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I am going to Paris/France for a trimester program (3 months). The organizers sent an email that said the following.

Make sure that you have a credit card to withdraw cash in France. If you have any issue with this point ou can also create an online bank account before you arrive or get a rechargeable credit card (Nickel, Wise, N26,…).

I have an SBI GLOBAL card (https://sbi.co.in/web/personal-banking/cards/debit-card/sbi-global-international-debit-car). Is that convenient for transactions in France?

If not, how does one get "rechargeable credit card"?

Note : I do not have to pay rent. The accommodation is provided by the institute. They are going to give/deposit some honorarium per month to cover food and other expenses. To give that money, they asked for "rechargeable credit card".

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    I never have withdrawn cash on a credit card in France, and am unlikely to do so. Spending on a credit card and withdrawing cash on a debit card is perfectly normal. It sounds rather like a terminology issue but it's not an obvious mistranslation ("credit card" = "carte de crédit", "debit card" = "carte de débit" or "carte bancaire") Feb 23, 2023 at 9:07
  • So, what would you like to suggest as an answer for this.. @ChrisH-UK Feb 23, 2023 at 9:12
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    @FranckDernoncourt they call it trimester, in which multiple conferences will take place.. Feb 23, 2023 at 9:36
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    Historically, French people quite commonly refer to any bank card as "carte de crédit", whether it's a debit or credit card. (In fact, many would find the expression "carte de débit" weird, although the terminology is changing officially.) In fact, many people still use "Carte Bleue".
    – Bruno
    Feb 23, 2023 at 18:02
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    You don't need a credit card for withdrawing money and neither should you use credit card for that. What you need is a debit card that works in France - any Visa or Maestro brand should do. Mar 1, 2023 at 6:59

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In France, N26 or Revolut issue (virtual) debit cards. The organizers called them “credit cards” because they have MasterCard branding and that they are accepted everywhere where credit cards are (including online and abroad), which isn't necessarily the case for other debit cards. Other than that, they really work like debit cards, all transactions must be authorized online and you need to have a positive balance on your account for a transaction to go through so you need to put money on it beforehand (that's what they mean with “rechargeable”). You can also use them to withdraw cash (with some restrictions) and won't incur the fees and interest you would on a pure credit card.

There is a lot of confusion around the credit / debit card terminology in France because separate credit cards are not that common. Many people just have a single card issued by their bank that works in the way I just described or maybe with payments delayed until the end of the month (“débit différé”). Conversely, there are no shops that would take debit cards but not MasterCard or Visa-branded credit cards. So everybody uses “carte bancaire” and “carte de crédit” or simply “carte” or even “carte bleue” interchangeably and you shouldn't read too much into it.

The other implication is that even though they work like a bank account with a debit card, it's not really a full bank account, hence the somewhat confusing “rechargeable credit card” (incidentally, I think N26 is actually a bank).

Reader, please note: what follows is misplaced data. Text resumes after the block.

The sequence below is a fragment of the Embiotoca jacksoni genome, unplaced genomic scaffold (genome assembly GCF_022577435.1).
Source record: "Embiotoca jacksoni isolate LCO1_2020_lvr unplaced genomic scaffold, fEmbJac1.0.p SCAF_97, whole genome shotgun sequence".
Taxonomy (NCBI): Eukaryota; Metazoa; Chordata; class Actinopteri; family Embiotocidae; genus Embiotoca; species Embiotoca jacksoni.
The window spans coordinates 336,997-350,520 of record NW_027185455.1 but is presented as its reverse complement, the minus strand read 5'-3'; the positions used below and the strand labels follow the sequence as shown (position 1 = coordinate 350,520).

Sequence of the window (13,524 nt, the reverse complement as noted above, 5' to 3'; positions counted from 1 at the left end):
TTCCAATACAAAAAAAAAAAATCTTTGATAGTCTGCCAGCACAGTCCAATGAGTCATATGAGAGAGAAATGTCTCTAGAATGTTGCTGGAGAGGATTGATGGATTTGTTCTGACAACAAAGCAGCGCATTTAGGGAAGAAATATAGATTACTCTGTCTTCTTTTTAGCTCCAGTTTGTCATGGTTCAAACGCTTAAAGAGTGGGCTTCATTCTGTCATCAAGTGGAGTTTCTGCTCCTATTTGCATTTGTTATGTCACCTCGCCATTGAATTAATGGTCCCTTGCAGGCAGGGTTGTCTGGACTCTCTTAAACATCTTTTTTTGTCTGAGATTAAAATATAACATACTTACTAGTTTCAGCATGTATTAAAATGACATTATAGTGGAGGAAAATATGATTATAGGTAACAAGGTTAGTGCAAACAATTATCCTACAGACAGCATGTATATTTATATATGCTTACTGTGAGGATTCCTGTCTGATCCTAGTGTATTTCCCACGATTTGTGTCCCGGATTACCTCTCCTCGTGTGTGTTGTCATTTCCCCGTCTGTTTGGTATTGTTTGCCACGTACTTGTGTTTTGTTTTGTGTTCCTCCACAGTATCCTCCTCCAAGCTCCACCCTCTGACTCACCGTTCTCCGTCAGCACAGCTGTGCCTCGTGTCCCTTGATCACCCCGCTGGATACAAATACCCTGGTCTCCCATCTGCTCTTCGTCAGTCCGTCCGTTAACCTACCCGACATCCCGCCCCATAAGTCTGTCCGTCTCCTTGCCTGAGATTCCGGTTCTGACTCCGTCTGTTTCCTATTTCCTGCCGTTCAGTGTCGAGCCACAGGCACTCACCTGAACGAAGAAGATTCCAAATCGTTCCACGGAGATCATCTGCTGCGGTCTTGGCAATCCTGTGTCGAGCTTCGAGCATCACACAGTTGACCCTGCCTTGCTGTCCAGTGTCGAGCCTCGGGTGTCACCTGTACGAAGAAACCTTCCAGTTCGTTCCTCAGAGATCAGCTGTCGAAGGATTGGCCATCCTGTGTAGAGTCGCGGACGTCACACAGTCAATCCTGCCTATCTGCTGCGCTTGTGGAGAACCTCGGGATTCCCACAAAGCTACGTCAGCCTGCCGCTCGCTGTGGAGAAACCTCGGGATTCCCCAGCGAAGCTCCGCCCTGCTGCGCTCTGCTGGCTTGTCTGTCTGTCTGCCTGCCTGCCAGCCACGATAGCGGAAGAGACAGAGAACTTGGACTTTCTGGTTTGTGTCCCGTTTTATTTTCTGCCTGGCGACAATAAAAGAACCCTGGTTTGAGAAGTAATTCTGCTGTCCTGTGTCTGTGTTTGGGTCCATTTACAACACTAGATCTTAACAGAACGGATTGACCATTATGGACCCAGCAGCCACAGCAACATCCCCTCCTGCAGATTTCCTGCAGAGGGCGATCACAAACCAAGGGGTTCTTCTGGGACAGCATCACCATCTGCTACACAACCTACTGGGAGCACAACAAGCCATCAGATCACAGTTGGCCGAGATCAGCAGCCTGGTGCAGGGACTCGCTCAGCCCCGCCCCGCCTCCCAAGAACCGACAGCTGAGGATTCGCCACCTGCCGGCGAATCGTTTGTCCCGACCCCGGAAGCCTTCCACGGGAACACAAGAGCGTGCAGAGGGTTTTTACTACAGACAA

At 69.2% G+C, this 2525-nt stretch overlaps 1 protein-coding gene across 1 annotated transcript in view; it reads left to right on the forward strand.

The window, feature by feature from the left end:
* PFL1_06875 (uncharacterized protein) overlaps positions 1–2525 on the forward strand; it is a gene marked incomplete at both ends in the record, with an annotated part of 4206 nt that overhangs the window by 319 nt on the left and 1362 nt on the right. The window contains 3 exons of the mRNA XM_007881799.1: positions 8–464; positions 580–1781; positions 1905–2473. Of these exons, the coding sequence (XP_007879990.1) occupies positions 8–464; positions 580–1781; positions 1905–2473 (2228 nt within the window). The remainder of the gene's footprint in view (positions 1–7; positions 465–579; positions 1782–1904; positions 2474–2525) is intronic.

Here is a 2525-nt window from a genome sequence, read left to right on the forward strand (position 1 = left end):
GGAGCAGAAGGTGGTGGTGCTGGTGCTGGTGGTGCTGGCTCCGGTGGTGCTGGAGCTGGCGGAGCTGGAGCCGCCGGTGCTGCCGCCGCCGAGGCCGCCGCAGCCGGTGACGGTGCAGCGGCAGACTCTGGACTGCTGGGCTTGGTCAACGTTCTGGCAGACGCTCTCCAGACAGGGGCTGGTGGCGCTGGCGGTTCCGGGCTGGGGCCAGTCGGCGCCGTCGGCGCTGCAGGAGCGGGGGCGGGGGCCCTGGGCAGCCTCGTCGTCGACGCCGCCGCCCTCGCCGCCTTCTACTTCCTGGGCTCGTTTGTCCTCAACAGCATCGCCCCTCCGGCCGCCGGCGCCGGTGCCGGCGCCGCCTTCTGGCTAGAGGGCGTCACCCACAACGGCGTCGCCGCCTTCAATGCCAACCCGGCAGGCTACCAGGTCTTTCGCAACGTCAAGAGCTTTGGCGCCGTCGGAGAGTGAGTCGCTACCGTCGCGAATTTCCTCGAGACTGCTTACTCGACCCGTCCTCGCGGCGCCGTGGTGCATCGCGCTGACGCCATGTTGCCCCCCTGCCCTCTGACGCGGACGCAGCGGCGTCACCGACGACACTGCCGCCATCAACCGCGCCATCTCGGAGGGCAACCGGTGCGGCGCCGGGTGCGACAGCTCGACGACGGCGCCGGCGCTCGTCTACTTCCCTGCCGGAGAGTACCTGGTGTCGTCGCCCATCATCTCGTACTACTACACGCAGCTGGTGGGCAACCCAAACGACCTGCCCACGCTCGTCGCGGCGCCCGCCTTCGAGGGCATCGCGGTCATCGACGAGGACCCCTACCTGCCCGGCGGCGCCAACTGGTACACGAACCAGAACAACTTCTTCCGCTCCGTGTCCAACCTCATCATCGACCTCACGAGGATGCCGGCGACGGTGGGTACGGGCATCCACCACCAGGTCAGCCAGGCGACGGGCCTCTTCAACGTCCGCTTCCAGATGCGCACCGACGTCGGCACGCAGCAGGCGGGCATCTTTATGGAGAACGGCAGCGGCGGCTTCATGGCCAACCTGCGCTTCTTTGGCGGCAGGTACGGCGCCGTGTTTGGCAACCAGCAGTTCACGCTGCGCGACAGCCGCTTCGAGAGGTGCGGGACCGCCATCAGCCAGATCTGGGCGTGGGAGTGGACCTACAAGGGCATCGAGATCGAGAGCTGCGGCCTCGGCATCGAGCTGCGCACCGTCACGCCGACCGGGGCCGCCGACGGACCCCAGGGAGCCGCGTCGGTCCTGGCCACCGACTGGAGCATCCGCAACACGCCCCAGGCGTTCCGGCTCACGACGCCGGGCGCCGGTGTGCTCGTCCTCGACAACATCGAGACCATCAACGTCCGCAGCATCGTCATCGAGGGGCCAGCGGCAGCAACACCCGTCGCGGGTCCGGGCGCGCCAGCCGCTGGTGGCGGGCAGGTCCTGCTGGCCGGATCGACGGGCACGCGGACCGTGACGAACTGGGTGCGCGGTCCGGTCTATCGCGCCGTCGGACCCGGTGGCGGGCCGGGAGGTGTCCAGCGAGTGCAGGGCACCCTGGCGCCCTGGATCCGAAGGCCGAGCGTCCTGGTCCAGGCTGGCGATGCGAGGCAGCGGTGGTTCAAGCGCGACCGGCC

That said, I am not sure this solves your problem: Signing up with Revolut and N26 in France involves claiming that you are a tax resident and probably uploading a residence permit. Opening a bank account theoretically ought to be possible for non-residents but traditional banks won't be easy to deal with from abroad and leading online banks typically require a pre-existing account with another French bank, proof of address, your last tax return, etc. Transferring money from a bank account in another currency will also probably incur fees.

The only advice I can give is that you should really look into what's available in the place where you are based (India?) rather than take advice from the organizers or try to open an account in France. The most difficult thing will be getting this honorarium transferred to your account, though. I am guessing they expect an IBAN and I don't know where to get that easily if you are not a resident.

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  • The paragraph about being able to open a bank account is probably the biggest and most practical problem. It's probably not worth the administrative hassle for just 3 months, if it's even possible. An account in Revolut India might be a more viable option, but it currently says "Join the waiting list" as opposed to "obtenir un compte gratuit" on the French site
    – Bruno
    Feb 23, 2023 at 18:09
  • I will confirm with my bank today to see how much do they really charge and if there would be any issues with using it in France... Feb 24, 2023 at 2:44
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    Overall getting a wise borderless account as also specified by organizers may be the easiest, as it'd provide a SEPA account without fees, and as they have a larger set of countries they accept users from. They also have a card available in some countries, but unfortunately India is not one of them, so they'd have to transfer the money you get to your own bank account in India.
    – ave
    Feb 24, 2023 at 9:07
  • @ave I think the organizers' advice is worthless, they suggest opening an account in France and that's not very practical (haven't tried Wise but it would be impossible with N26 which they mention as well). But since Wise is also available in India and offers many ways to put money on the account, it could be a great option for the OP to receive money. Only option to do anything with it would be transferring it to OP's bank account in India, right? What would the fees for that be?
    – Relaxed
    Feb 24, 2023 at 23:18
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I have an SBI GLOBAL card (https://sbi.co.in/web/personal-banking/cards/debit-card/sbi-global-international-debit-car). Is that convenient for transactions in France?